And turn we now to a particular whale– the Greenland right, or bowhead. There’s virtually no way around it: if I’m writing about whaling, I’m going to have to mention those naughty, dunderheaded people of a certain era that shan’t be named (namely, the Victorians.*)

*These were not in the most technical sense “Victorians” as Queen Victoria did not rule the roost until 1837 and whaling peaked in the 1820’s. But they were, no doubt, proto-Victorians, ready to turn into full-blown, raging Victorians as soon as the crown of England touched the uppermost hair on the new queen’s head. 

I am loathe to do it, after my friends threatened an intervention to confront my “unhealthy, and disruptive, and volatile, and fusty” Victorian-fixation. Let it go, Gail, they tell me. “The Victorians were not the root of all evil…they were just the first to ride that very tall and intoxicating wave of industrial revolution.” The wave that has since wiped out entire coastal villages and beaches and a bazillion tidepool niches.

They say if I’m going to look for the root of techno-industrial pathos I’m going to have to start with the first farming cultures and their hoarding of foodstuffs, uneven concentrations of wealth, power structures and protection rackets.

But the ancient Sumerians didn’t have funny mustaches as far as we know. Or tiny sailor suits.

In any case, here we are in the West Water, 1823, murdering as many as 2,000 whales per season. The seas are littered with whale carcasses:

“Here and there, along the floe edge lay the dead bodies of hundreds of flenched whales..the air for miles around was tainted with the foetor which arouse from such masses of putridity,”

wrote the captain of the Cumbrian.

We really have no choice but to plug these whales if we want to process our textiles and light the street lamps of London with whale oil (25 tons per whale) and make whale-tail glue for all our adhesive needs, and carry umbrellas with staves made of baleen (whale bone, one ton per whale) through the crummy London weather, and close our Venetian blinds made of baleen to the crappy English fogs, and bounce up and down upon baleen-bone springed furniture on our delicate British asses.

And murder we shall, til the seas stink to high heaven!

“Whale oil was as rare as the milk of queens,” says Ishmael in Moby Dick– a creepy, unhinged statement if there ever was one.

Barry Lopez writes in Arctic Dreams that “Many were ill at ease with arctic whaling, because of the threat to their lives presented by the unpredictable sea ice; but also in the regions where they hunted they found a beauty more penetrating and sublime than any they had ever known.”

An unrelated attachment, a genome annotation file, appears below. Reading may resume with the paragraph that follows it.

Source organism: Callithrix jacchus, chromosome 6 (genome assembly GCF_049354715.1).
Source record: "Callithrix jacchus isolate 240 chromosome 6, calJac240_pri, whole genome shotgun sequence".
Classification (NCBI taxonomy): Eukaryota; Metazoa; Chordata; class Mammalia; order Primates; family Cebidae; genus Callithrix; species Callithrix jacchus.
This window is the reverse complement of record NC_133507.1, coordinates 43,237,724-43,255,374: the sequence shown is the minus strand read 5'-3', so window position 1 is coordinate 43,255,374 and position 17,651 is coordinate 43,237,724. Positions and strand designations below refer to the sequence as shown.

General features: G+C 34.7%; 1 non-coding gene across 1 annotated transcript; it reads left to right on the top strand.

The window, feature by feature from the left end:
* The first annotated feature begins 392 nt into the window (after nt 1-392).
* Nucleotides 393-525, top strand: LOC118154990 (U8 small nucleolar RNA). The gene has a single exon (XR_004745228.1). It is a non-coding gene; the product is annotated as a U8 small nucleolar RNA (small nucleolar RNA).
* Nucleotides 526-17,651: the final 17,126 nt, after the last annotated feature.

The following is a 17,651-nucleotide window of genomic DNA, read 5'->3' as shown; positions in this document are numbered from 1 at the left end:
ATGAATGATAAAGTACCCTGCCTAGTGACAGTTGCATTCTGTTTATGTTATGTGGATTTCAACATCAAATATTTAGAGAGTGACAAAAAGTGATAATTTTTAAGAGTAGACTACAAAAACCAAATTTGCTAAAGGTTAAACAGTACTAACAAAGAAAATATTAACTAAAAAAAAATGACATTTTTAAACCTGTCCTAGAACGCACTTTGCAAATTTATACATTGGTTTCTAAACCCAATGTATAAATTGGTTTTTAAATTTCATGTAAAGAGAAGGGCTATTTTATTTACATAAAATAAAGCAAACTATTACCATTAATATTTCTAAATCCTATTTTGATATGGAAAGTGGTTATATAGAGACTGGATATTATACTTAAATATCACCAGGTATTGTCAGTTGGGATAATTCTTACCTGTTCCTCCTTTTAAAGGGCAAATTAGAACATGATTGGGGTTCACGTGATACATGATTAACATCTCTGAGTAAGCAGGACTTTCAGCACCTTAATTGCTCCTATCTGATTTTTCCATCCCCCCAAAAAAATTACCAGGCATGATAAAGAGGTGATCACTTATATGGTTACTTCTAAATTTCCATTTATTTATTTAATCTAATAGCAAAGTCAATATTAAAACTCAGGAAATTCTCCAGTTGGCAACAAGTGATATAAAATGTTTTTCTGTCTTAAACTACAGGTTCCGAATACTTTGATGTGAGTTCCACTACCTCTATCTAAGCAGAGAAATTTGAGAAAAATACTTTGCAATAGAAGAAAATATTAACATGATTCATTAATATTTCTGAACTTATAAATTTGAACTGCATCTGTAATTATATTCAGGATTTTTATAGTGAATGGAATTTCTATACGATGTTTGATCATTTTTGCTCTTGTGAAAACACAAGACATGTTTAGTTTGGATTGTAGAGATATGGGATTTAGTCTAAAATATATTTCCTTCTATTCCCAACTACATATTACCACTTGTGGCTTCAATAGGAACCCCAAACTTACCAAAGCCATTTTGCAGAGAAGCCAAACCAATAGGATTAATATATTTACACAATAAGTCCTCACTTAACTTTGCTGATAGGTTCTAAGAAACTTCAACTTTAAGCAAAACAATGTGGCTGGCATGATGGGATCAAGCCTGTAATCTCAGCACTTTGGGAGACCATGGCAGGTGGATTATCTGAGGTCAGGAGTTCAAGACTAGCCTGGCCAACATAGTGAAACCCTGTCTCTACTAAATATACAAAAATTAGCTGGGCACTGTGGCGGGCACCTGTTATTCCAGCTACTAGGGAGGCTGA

Again, we wonder: is Arktikos a chilled and deadly paradise? Or the most stunning and limpid of hells?

Sailors kept journals.

What else did sailors do in those days for good or ill? They slept in tiers of hammocks (good); they made love to Eskimo women (good, if they were adept lovers who believed in the principle of mutual consent, which we have much cause to doubt); they introduced diphtheria and smallpox to Arctic peoples (ill).

But really, their main beeswax was knocking off whales. Like 38,000 of them in the Davis Strait fishery alone. In 1986, the number of that population was pegged at a mere 200.

Was it the strange, otherworldy devilry of the Arctic driving proto-Victorians mad? (Even madder than usual?) Or was it the interior mindscape and sanctioned insanity of the lower latitudes wrecking an innocent world?

In any case, the end result was 66 ft long sea-borne beasts, with nearly two feet of fat encasing their noggins, capable of pushing boats backwards through the water, and plowing their heads into the ocean floor when harpooned, and living 200 years–whales, to be blunt–turned to umbrellas and fuel and glue.

It was the bodily oils of whales that lit the streets of the civilized world, is what I’m getting at.

Life and Earth and Man are strange. Savagery, civilization, beauty, horror, blossom, decay, warmth and cold, barnacle and whale–all borders interpenetrate.

Henry Hudson thought the North Pole was a “massive boulder of black basalt sitting in the middle of a warm, calm sea.” A place we all know, yet know not. Not at all unlike our subconscious. Not at all unlike death. Not at all unlike…life. Not at all unlike the South Pole. Not at all unlike another planet. Not at all unlike lots of other things… yet not at all like anything else.

Plenty of people go to the Arctic without succumbing to the urge to kill whales. Let’s just all pray that we are hypothetically among them.

Next week, the third and possibly last installment of this series–in which we discuss how one might abduct a baby Arctic muskox for a pet!